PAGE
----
A tower project looms over Boston’s waterfront

The public trust takes a hit as proposed tower advances

Kudos to Joan Vennochi for “Proposed tower doesn’t square with Boston’s waterfront dreams” (Opinion, June 7).

Don Chiofaro’s imminent override of the Chapter 91 “public trust doctrine” suggests that having friends in high places, such as the governor’s office and City Hall, can clear away unwanted obstructions for profit. Matthew Beaton, secretary of the Executive Office of Energy and Environmental Affairs, appears willing to bend regulations for Chiofaro even if it means Beaton is ignoring a regulation he is charged with enforcing. The Chapter 91 regulations date back to the earliest days of the Massachusetts Bay Colony. They are designed to make the waterfront a more friendly place for the ordinary citizen. The governor, the mayor, and one hungry developer have signaled that exclusivity and wealth in fact rule the waterfront.

This decision ignores ecological history and the inevitability of nature. First, most of Boston’s existing waterfront is a product of the effort to overcome the confining reach of open seawater with fill during the 19th century. Second, the science of climate change guarantees that the waterfront is neither fixed nor reliable. What’s desirable shoreline today will likely be underwater tomorrow.

Jim Brown


Officials ought to be asking more of the developer in this deal


One can only agree wholeheartedly with Joan Vennochi’s column. However, several other thoughts should be conveyed to your readers.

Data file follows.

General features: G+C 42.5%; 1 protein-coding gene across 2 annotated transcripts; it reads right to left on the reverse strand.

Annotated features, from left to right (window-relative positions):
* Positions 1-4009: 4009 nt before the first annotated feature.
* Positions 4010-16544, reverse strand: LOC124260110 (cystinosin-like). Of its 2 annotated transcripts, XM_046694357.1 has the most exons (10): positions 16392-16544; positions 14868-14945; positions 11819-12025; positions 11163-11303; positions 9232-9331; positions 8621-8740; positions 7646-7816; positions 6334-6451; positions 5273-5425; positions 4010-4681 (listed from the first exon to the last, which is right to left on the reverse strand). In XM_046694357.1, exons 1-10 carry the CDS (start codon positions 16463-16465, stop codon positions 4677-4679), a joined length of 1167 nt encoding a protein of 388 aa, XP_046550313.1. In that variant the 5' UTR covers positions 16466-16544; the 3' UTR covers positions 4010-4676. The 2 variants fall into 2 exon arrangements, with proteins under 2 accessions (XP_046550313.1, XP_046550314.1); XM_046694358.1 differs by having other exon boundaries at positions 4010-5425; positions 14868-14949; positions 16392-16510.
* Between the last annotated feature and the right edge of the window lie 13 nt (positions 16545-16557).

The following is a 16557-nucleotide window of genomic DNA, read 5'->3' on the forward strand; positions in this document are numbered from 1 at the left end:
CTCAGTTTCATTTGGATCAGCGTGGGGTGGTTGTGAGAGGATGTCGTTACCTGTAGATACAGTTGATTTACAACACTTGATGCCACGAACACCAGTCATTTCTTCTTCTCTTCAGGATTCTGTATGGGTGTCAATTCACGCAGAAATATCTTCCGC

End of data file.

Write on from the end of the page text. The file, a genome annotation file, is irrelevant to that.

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First, the notion of placing high-rise buildings along the waterfront, while fantastic for sale or rental profits, runs contrary to accepted urban planning practices, which is to place these tall buildings back from the waterfront to avoid a visual wall.

Second, while there is mention of a contribution of about $40 million to the Aquarium and to the proposed Blue Way park, this number is dwarfed by the potential profit from the additional 600,000 square feet of development area — a 200 percent increase — basically given to the developer.

Third, what does the City of Boston get? Improvements to the MBTA station? No. Improvements to City Hall Plaza? No. A new park? No. Additional funding for the operation of the Greenway? No. Public housing? No. Almost all of the benefits go to the developer. I think that there needs to be a substantial public benefit when such a huge and unusual up-zoning occurs.

Finally, why the enormous giveaway? Why the focus on development in a city that has perhaps too much development? In a volatile market like this, developers will figure out how to make a profit, and if not today, then next year. Who is watching out for the public good?


Perhaps it is not too late to address how we, the people, can really benefit from such a deal. I am waiting for our public officials to do that.

Gert D. Thorn


The writer is an architect.

No agreement yet between Chiofaro, Aquarium

Joan Vennochi’s recent column includes a number of opinions regarding the potential Harbor Garage project. We must clarify one statement of fact: While the Downtown Municipal Harbor Plan requires that The Chiofaro Co. reach a legally binding agreement with the New England Aquarium on certain protective provisions, no agreement is yet in place. As required by Chapter 91, any agreement is designed to assure that the Chiofaro project does not negatively impact the operations of the Aquarium, a protected, water-dependent use.

As one of the closest neighbors to this potential project, the Aquarium will carefully review any project proposal and provide feedback.

Donna K. Hazard


The writer is chair of the board of trustees of the New England Aquarium.